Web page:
Stars are large spheres formed by plasma heated to thousands of degrees. Its shape is due to its gravity, which points towards the star’s core.
Stars are large spheres of plasma , held together by their own gravity . Stars emit light, heat and other types of radiation due to the nuclear fusion processes that take place inside them, releasing large amounts of energy.
How are stars created?
Stars are formed by the condensation of gases that coalesce by gravitational attraction. Large nebulae, for example, are “nurseries” of stars, since, in their interior, large molecular clouds give rise to new stars. When the gases responsible for star formation approach each other, their speed increases, driven by local gravity, as well as their density and temperature.
Over a period, which can take up to 10 million years, these protostars (stars in an early stage of formation) are compressed by their own gravities until the pressure and temperature in their core are sufficient for hydrogen atoms to fuse, producing helium nuclei. Stars that derive their energy from the fusion of hydrogen atoms are called main sequence stars, this type of star accounts for about 90% of all stars in the Universe.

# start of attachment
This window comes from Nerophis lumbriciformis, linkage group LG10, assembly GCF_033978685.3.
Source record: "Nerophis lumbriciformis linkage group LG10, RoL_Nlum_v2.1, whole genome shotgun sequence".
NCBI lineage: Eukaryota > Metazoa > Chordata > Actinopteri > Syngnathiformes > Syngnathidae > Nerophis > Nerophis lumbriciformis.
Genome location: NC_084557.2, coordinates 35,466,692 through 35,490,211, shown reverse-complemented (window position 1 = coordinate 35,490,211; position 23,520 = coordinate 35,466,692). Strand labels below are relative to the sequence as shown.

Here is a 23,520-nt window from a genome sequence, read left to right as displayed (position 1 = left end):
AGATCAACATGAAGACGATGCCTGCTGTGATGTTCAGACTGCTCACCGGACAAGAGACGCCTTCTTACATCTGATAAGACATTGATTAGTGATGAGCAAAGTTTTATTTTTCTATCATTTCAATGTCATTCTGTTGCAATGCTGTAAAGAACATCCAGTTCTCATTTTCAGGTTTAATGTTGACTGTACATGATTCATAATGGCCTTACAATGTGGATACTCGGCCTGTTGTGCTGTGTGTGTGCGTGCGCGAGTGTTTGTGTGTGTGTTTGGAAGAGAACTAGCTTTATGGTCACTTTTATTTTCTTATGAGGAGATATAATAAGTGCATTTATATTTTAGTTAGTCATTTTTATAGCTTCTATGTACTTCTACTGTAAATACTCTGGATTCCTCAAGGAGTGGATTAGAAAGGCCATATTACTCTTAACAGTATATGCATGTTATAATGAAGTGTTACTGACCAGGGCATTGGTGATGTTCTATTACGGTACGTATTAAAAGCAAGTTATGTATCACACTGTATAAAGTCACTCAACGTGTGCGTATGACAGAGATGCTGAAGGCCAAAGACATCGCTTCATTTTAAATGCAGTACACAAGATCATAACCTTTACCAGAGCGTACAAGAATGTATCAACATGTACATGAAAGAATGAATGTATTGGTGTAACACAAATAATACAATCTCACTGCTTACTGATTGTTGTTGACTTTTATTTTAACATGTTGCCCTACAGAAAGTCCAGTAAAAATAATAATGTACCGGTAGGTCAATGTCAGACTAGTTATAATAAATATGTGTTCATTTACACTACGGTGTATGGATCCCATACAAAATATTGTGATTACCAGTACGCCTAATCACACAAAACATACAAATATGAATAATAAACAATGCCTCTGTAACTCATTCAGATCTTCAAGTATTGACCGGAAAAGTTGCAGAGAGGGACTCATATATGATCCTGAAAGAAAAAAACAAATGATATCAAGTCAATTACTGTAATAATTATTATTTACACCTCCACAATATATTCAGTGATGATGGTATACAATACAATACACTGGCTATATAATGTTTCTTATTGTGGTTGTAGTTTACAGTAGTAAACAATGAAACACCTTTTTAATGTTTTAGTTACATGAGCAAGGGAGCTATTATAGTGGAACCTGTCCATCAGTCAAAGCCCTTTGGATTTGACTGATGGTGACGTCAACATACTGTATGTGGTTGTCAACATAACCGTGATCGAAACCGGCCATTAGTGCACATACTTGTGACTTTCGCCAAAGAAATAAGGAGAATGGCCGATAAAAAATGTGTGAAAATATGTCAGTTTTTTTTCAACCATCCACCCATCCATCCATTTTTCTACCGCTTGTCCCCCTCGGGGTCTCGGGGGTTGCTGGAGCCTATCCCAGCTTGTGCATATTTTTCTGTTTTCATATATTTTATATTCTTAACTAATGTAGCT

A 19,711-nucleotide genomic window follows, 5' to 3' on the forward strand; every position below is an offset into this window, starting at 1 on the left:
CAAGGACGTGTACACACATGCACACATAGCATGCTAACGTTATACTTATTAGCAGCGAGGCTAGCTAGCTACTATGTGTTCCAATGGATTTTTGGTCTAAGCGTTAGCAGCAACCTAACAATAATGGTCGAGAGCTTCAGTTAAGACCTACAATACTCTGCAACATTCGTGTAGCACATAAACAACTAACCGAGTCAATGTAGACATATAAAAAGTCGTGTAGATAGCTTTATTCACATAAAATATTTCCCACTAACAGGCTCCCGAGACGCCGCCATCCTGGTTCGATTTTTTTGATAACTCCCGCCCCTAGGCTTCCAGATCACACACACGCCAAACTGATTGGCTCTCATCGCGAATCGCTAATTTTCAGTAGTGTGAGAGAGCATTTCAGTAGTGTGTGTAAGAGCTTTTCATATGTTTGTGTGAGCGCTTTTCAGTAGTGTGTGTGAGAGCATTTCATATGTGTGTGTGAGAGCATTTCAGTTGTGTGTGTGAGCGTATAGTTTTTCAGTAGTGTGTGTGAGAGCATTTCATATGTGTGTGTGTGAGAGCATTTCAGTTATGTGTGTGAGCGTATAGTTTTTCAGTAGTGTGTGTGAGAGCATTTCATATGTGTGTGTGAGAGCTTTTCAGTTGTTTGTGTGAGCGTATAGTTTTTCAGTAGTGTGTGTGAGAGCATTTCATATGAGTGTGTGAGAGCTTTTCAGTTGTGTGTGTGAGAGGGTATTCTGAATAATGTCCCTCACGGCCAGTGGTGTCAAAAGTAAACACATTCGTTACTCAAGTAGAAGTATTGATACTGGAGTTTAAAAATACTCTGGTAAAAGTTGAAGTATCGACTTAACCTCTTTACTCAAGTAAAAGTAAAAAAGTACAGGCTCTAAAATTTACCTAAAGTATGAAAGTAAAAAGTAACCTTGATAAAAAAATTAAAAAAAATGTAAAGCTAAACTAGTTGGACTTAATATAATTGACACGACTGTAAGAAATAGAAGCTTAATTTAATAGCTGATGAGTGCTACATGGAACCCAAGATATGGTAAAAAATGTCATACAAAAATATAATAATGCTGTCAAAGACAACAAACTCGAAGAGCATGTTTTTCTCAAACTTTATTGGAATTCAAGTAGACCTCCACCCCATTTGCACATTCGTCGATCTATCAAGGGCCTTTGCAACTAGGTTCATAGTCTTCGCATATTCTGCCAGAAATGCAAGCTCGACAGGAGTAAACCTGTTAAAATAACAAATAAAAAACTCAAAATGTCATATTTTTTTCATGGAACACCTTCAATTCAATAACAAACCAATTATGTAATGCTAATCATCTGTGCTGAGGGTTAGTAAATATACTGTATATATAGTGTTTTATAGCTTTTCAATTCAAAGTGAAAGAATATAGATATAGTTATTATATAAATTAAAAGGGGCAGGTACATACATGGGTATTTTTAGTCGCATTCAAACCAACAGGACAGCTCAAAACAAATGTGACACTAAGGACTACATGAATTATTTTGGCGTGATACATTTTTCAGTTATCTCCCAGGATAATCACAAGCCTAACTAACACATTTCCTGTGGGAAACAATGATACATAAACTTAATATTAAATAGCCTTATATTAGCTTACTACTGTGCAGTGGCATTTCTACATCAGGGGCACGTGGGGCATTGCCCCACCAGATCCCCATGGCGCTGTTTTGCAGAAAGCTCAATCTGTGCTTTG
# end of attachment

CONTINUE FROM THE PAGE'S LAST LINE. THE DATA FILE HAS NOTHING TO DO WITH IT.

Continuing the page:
From the moment stars become capable of thermonuclear fusion , their fuel is consumed, until the star evolves into its final stage of life. The possibilities are many: according to the star’s mass and radius, it is possible to estimate what its future will be like. These stellar quantities, such as the mass and radius of stars, are commonly measured as a function of solar mass (M☉) and solar radius (R☉).
What are stars made of?
Most stars, whose masses range from 0.5M☉ (half the mass of the Sun) to 2.5M☉, are composed of helium and hydrogen, the most abundant elements in the Universe. That’s because these stars don’t have gravity or temperatures high enough to fuse heavier elements.
When stars are very massive: between 5M☉ and 10M☉ – like supergiants, elements heavier than helium are formed inside. The final stage of life for these stars is a supernova , a huge explosion that launches all of their matter and energy into space, giving rise to other stars and planets.
Life and Death of the Stars
The “lifetime” of stars depends on their mass: how quickly they consume their fuel is what tells how long the star maintains its brightness, the Sun, for example, consumes less than 0.01% of energy. its mass annually, increasing its temperature and luminosity. It is estimated that since the Sun became a main-sequence star 4.6 billion years ago, its brightness has increased by more than 40%.
Main sequence stars, called dwarf stars, are the absolute majority of stars in the Universe, our Sun, for example, is a yellow dwarf, a “low temperature” main sequence star when compared to the most recent stars. hot, like blue dwarfs. Check out some of the evolutionary stages of stars according to their mass: